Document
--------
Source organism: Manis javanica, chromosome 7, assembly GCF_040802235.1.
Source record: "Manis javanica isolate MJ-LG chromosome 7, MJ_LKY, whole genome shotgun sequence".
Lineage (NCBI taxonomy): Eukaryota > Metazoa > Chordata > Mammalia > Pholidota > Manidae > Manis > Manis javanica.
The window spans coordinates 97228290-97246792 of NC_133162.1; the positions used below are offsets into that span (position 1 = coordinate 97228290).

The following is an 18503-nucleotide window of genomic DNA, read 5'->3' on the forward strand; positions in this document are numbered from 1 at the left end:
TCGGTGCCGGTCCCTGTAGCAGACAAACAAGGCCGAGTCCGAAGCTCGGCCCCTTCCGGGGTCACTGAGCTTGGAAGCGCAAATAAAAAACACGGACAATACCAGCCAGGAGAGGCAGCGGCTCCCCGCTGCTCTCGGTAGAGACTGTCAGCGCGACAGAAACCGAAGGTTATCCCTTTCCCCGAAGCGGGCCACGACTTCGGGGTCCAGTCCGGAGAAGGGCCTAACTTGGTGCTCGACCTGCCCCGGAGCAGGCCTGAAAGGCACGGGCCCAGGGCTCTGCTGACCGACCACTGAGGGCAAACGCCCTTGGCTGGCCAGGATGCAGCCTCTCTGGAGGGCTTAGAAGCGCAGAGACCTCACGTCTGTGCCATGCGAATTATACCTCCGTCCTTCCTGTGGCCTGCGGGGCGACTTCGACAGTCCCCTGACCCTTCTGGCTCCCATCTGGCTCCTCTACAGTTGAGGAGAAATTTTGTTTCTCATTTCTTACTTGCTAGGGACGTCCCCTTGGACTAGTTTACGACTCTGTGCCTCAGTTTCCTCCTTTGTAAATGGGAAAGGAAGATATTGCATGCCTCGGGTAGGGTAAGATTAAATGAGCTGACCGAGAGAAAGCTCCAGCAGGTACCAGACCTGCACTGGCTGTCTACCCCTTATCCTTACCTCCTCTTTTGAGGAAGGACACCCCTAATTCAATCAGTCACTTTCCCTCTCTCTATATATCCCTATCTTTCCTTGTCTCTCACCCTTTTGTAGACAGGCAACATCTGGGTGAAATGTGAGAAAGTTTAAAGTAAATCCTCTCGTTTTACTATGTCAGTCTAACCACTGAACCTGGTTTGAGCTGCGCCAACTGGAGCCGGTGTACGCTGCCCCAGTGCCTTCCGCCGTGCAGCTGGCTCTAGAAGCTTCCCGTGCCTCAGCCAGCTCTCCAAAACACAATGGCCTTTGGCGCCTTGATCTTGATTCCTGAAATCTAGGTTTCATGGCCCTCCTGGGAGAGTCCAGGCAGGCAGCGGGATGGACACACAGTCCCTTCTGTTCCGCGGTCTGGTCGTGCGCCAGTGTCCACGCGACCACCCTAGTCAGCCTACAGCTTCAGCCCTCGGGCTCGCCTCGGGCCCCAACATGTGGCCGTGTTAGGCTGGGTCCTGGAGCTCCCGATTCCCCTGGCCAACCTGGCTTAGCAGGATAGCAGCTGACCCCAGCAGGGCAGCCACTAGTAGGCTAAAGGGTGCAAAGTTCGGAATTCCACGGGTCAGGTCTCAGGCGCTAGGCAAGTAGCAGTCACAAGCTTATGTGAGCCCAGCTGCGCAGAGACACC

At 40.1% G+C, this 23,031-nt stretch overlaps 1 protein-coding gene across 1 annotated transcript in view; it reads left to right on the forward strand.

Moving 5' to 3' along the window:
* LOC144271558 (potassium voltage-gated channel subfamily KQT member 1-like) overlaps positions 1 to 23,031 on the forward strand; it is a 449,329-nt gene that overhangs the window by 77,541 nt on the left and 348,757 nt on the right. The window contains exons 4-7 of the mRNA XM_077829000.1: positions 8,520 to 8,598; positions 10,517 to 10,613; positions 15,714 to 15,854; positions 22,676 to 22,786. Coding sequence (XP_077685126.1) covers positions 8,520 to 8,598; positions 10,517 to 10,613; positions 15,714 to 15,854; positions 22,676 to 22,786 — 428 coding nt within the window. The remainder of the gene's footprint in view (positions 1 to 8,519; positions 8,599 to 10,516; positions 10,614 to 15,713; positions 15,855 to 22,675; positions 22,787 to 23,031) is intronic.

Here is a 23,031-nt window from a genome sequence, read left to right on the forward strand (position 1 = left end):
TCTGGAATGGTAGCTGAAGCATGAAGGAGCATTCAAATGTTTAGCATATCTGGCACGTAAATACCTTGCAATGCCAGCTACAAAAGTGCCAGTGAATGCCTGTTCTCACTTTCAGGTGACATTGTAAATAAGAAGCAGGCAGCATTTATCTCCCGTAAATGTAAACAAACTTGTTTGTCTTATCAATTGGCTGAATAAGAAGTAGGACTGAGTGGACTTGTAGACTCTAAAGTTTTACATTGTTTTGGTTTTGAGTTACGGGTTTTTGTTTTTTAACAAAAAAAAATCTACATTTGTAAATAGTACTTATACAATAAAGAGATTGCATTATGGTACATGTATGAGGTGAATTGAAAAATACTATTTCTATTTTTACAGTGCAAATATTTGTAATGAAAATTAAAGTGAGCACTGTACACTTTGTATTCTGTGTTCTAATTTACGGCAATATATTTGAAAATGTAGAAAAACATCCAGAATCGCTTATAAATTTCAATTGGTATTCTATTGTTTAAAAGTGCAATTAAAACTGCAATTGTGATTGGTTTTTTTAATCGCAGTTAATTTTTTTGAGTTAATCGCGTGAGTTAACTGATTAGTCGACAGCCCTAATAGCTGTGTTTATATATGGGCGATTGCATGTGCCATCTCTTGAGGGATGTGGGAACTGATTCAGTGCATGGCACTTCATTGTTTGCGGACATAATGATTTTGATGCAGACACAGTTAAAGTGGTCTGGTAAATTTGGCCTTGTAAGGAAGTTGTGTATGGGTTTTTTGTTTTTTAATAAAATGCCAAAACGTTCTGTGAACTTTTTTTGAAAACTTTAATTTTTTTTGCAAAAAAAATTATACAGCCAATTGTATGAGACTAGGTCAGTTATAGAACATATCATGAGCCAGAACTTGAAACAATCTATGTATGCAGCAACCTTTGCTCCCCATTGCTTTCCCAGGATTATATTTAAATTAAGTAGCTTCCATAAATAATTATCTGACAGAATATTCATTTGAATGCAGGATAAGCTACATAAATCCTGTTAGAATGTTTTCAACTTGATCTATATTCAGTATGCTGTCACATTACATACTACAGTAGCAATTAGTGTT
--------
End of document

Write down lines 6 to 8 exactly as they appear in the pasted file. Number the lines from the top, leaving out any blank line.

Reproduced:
TCGGTGCCGGTCCCTGTAGCAGACAAACAAGGCCGAGTCCGAAGCTCGGCCCCTTCCGGGGTCACTGAGCTTGGAAGCGCAAATAAAAAACACGGACAATACCAGCCAGGAGAGGCAGCGGCTCCCCGCTGCTCTCGGTAGAGACTGTCAGCGCGACAGAAACCGAAGGTTATCCCTTTCCCCGAAGCGGGCCACGACTTCGGGGTCCAGTCCGGAGAAGGGCCTAACTTGGTGCTCGACCTGCCCCGGAGCAGGCCTGAAAGGCACGGGCCCAGGGCTCTGCTGACCGACCACTGAGGGCAAACGCCCTTGGCTGGCCAGGATGCAGCCTCTCTGGAGGGCTTAGAAGCGCAGAGACCTCACGTCTGTGCCATGCGAATTATACCTCCGTCCTTCCTGTGGCCTGCGGGGCGACTTCGACAGTCCCCTGACCCTTCTGGCTCCCATCTGGCTCCTCTACAGTTGAGGAGAAATTTTGTTTCTCATTTCTTACTTGCTAGGGACGTCCCCTTGGACTAGTTTACGACTCTGTGCCTCAGTTTCCTCCTTTGTAAATGGGAAAGGAAGATATTGCATGCCTCGGGTAGGGTAAGATTAAATGAGCTGACCGAGAGAAAGCTCCAGCAGGTACCAGACCTGCACTGGCTGTCTACCCCTTATCCTTACCTCCTCTTTTGAGGAAGGACACCCCTAATTCAATCAGTCACTTTCCCTCTCTCTATATATCCCTATCTTTCCTTGTCTCTCACCCTTTTGTAGACAGGCAACATCTGGGTGAAATGTGAGAAAGTTTAAAGTAAATCCTCTCGTTTTACTATGTCAGTCTAACCACTGAACCTGGTTTGAGCTGCGCCAACTGGAGCCGGTGTACGCTGCCCCAGTGCCTTCCGCCGTGCAGCTGGCTCTAGAAGCTTCCCGTGCCTCAGCCAGCTCTCCAAAACACAATGGCCTTTGGCGCCTTGATCTTGATTCCTGAAATCTAGGTTTCATGGCCCTCCTGGGAGAGTCCAGGCAGGCAGCGGGATGGACACACAGTCCCTTCTGTTCCGCGGTCTGGTCGTGCGCCAGTGTCCACGCGACCACCCTAGTCAGCCTACAGCTTCAGCCCTCGGGCTCGCCTCGGGCCCCAACATGTGGCCGTGTTAGGCTGGGTCCTGGAGCTCCCGATTCCCCTGGCCAACCTGGCTTAGCAGGATAGCAGCTGACCCCAGCAGGGCAGCCACTAGTAGGCTAAAGGGTGCAAAGTTCGGAATTCCACGGGTCAGGTCTCAGGCGCTAGGCAAGTAGCAGTCACAAGCTTATGTGAGCCCAGCTGCGCAGAGACACC

At 40.1% G+C, this 23,031-nt stretch overlaps 1 protein-coding gene across 1 annotated transcript in view; it reads left to right on the forward strand.

Moving 5' to 3' along the window: